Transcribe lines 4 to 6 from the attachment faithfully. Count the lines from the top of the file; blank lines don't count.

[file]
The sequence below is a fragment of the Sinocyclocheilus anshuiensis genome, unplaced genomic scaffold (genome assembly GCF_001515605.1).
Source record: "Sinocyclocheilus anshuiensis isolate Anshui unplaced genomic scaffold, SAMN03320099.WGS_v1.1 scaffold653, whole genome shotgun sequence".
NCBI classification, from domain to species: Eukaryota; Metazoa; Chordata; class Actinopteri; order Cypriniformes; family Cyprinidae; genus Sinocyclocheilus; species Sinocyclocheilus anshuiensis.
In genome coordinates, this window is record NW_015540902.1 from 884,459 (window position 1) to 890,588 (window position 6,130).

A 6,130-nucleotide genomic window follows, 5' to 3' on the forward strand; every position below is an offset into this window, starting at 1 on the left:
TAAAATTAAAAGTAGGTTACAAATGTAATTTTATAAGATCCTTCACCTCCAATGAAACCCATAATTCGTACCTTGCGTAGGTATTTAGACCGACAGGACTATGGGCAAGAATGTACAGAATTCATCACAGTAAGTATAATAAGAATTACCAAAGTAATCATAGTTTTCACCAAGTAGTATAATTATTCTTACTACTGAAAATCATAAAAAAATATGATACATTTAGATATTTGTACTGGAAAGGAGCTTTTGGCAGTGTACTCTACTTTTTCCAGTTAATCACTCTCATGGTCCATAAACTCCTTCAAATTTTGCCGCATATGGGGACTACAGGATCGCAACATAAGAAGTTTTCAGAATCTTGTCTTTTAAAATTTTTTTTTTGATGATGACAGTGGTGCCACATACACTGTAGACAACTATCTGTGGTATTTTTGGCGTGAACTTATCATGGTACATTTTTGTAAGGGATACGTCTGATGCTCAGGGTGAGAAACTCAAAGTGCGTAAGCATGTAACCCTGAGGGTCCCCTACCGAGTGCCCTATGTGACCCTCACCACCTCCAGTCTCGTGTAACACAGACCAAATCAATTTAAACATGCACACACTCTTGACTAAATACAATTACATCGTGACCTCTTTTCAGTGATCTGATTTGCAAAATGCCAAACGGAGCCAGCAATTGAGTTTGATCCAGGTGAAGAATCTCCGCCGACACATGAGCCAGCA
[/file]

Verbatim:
In genome coordinates, this window is record NW_015540902.1 from 884,459 (window position 1) to 890,588 (window position 6,130).

A 6,130-nucleotide genomic window follows, 5' to 3' on the forward strand; every position below is an offset into this window, starting at 1 on the left:
TAAAATTAAAAGTAGGTTACAAATGTAATTTTATAAGATCCTTCACCTCCAATGAAACCCATAATTCGTACCTTGCGTAGGTATTTAGACCGACAGGACTATGGGCAAGAATGTACAGAATTCATCACAGTAAGTATAATAAGAATTACCAAAGTAATCATAGTTTTCACCAAGTAGTATAATTATTCTTACTACTGAAAATCATAAAAAAATATGATACATTTAGATATTTGTACTGGAAAGGAGCTTTTGGCAGTGTACTCTACTTTTTCCAGTTAATCACTCTCATGGTCCATAAACTCCTTCAAATTTTGCCGCATATGGGGACTACAGGATCGCAACATAAGAAGTTTTCAGAATCTTGTCTTTTAAAATTTTTTTTTTGATGATGACAGTGGTGCCACATACACTGTAGACAACTATCTGTGGTATTTTTGGCGTGAACTTATCATGGTACATTTTTGTAAGGGATACGTCTGATGCTCAGGGTGAGAAACTCAAAGTGCGTAAGCATGTAACCCTGAGGGTCCCCTACCGAGTGCCCTATGTGACCCTCACCACCTCCAGTCTCGTGTAACACAGACCAAATCAATTTAAACATGCACACACTCTTGACTAAATACAATTACATCGTGACCTCTTTTCAGTGATCTGATTTGCAAAATGCCAAACGGAGCCAGCAATTGAGTTTGATCCAGGTGAAGAATCTCCGCCGACACATGAGCCAGCA